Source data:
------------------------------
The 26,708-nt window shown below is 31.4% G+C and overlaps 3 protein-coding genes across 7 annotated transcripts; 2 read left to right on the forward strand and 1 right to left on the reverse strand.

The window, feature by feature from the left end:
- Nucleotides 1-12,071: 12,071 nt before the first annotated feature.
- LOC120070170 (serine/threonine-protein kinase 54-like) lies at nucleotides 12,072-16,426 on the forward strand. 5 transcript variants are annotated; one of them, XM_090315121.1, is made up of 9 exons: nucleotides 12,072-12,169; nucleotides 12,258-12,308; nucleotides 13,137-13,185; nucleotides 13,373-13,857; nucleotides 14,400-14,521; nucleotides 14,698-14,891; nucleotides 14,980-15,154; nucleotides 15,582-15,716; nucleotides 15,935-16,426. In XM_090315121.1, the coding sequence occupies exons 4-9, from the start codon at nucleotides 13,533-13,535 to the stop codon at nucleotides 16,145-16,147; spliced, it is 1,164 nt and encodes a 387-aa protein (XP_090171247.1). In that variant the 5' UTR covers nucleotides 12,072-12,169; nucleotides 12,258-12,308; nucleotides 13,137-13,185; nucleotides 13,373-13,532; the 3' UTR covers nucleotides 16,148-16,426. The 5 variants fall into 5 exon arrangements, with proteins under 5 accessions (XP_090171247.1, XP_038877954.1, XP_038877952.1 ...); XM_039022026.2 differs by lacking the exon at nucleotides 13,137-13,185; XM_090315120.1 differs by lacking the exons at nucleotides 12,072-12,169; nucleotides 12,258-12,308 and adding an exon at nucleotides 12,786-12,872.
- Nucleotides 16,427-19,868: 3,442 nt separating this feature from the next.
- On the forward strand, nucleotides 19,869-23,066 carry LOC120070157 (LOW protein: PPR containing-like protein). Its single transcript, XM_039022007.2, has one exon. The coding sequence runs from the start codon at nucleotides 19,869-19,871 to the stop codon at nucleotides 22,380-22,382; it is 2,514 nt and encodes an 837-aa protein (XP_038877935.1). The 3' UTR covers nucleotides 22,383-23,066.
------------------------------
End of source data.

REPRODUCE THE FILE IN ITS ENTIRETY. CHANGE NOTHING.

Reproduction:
The 26,708-nt window shown below is 31.4% G+C and overlaps 3 protein-coding genes across 7 annotated transcripts; 2 read left to right on the forward strand and 1 right to left on the reverse strand.

The window, feature by feature from the left end:
- Nucleotides 1-12,071: 12,071 nt before the first annotated feature.
- LOC120070170 (serine/threonine-protein kinase 54-like) lies at nucleotides 12,072-16,426 on the forward strand. 5 transcript variants are annotated; one of them, XM_090315121.1, is made up of 9 exons: nucleotides 12,072-12,169; nucleotides 12,258-12,308; nucleotides 13,137-13,185; nucleotides 13,373-13,857; nucleotides 14,400-14,521; nucleotides 14,698-14,891; nucleotides 14,980-15,154; nucleotides 15,582-15,716; nucleotides 15,935-16,426. In XM_090315121.1, the coding sequence occupies exons 4-9, from the start codon at nucleotides 13,533-13,535 to the stop codon at nucleotides 16,145-16,147; spliced, it is 1,164 nt and encodes a 387-aa protein (XP_090171247.1). In that variant the 5' UTR covers nucleotides 12,072-12,169; nucleotides 12,258-12,308; nucleotides 13,137-13,185; nucleotides 13,373-13,532; the 3' UTR covers nucleotides 16,148-16,426. The 5 variants fall into 5 exon arrangements, with proteins under 5 accessions (XP_090171247.1, XP_038877954.1, XP_038877952.1 ...); XM_039022026.2 differs by lacking the exon at nucleotides 13,137-13,185; XM_090315120.1 differs by lacking the exons at nucleotides 12,072-12,169; nucleotides 12,258-12,308 and adding an exon at nucleotides 12,786-12,872.
- Nucleotides 16,427-19,868: 3,442 nt separating this feature from the next.
- On the forward strand, nucleotides 19,869-23,066 carry LOC120070157 (LOW protein: PPR containing-like protein). Its single transcript, XM_039022007.2, has one exon. The coding sequence runs from the start codon at nucleotides 19,869-19,871 to the stop codon at nucleotides 22,380-22,382; it is 2,514 nt and encodes an 837-aa protein (XP_038877935.1). The 3' UTR covers nucleotides 22,383-23,066.